North Korean border building circa 1976. Credits: Wikipedia
And so it continues. The national nightmare is approaching its second hundred days. Just released Monday is an unbelievable transcript of an interview that the President had with the AP. To say that the interview was extraordinary would be the understatement of the decade. It seems that the interview was an opening into the soul of one Donald Trump. You could see the neural net firing away in random fashion, traveling from one subject to another while neither leaving the old subject nor engaging with the new subject.
Just try to parse this linguistic gem: ” So the Republican Party has various groups, all great people. They’re great people. But some are moderate, some are very conservative. The Democrats don’t seem to have that nearly as much. You know the Democrats have, they don’t have that. The Republicans do have that. And I think it’s fine. But you know there’s a pretty vast area in there. And I have a great relationship with all of them.”
I defy anyone to be able to give a coherent translation of this set of words masquerading as eloquence from our elected leader.
Out of this mental miasma, Trump’s supporters see vindication of their selection of him as their choice to lead an American renaissance. Certainly, in those departments where Donald Trump has actually deigned to name individuals to enact policy, minions are attempting to affect change. In ICE (Immigration and Customs Enforcement), changes brought into effect have unleashed the agents to take a much more confrontational approach to enforcement. It now appears that instead of focusing exclusively on immigrants with violent criminal activity, ICE is also focusing on those immigrants whose criminal history is solely based upon status crimes (falsified documentation as an example). This increased enforcement activity is resonating with Trump’s core constituency, as visible evidence of him keeping his pledges.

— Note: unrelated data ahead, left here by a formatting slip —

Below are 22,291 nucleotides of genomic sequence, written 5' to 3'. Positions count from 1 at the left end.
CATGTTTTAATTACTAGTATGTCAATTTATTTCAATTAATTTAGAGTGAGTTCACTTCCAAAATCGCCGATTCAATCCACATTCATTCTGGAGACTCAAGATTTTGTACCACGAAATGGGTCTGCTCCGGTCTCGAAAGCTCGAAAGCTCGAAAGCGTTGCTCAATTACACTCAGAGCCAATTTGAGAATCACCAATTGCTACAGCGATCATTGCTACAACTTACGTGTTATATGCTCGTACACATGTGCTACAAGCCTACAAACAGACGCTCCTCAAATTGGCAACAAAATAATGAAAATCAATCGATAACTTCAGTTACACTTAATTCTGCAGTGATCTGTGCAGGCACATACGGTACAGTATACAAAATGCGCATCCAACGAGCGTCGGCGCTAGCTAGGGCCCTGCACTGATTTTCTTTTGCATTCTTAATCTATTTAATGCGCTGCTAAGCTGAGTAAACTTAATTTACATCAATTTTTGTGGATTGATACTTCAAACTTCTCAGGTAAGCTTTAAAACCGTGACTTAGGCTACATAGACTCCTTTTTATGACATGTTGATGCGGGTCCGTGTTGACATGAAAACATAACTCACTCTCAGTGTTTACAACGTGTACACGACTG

In cases where campaign rhetoric could be easily converted to policy positions, and where the flexibility to change direction is within the purview of the administrative branch of government, it is possible to begin to implement the public face of the Trump agenda. But where the campaign rhetoric leaves open what the specifics of policy will be, and the cooperation of the legislative branch is required for success, the inexperience of the Trump administration is showing. Combined with the Republican’s approach of not bringing up legislation to the House floor without assurance of majority support solely within the party, and the stage is set for yet another legislative quagmire. One can only hope!
It is in the foreign policy sphere where the chief danger exists going forward. When you have a leader of the nation and its armed forces who is so blatantly ignorant of all historical context, and who becomes a tabula rasa willing to change policies based upon the images he receives from the television, the danger for the world rises exponentially. Combine these thoughts with the propensity to adopt a bullies swaggering persona, and the risk of a flashpoint within the world igniting and creating an uncontrollable wild fire is magnified.
I actually was at one of these flashpoints 30 years ago when I visited my brother who was stationed with the Corps of Engineers just south of the DMZ. I took a tour where you were able to see the North Korean building housing the guards, a wonderful marble facade of a building presenting an imposing sight for those on the southern side. But in looking at the building, it became obvious that the building may have been hundreds of feet long, but was at most 15 feet thick. It was quite literally a facade, and with the loudspeaker coming from the northern border proclaiming the glories of the socialist paradise, presented quite an image for those of us on the tour. It was when we actually got to go into the room where negotiations were held, and were able to cross over the border line into North Korea that the reality of the suppressed conflict became evident. I have never seen naked hatred in facial expressions, but while in that building I could see pure hatred emanating from both the American and North Korean soldiers facing off across the border. Now, 30 years later, and the risks of a blowup grow ever higher. Since the rhetoric has heated up with Trump’s term of office, and the North Koreans growing ever more desperate with ever more powerful weaponry, it does not bode well.
So the dichotomy of the US electorate continues. The Trumpian supporters who think that he’s done just fine, just needs a little more time to implement his plans, vs. those who see only a parade led by a naked leader. I am one of the latter group, and I am screaming about the nakedness as loudly as I can, but I am losing hope that the scales will ever fall from the eyes of the Trump supporters. I only hope that it does not take an existential crisis to disabuse his supporters of believing that the Trump presidency is a good thing.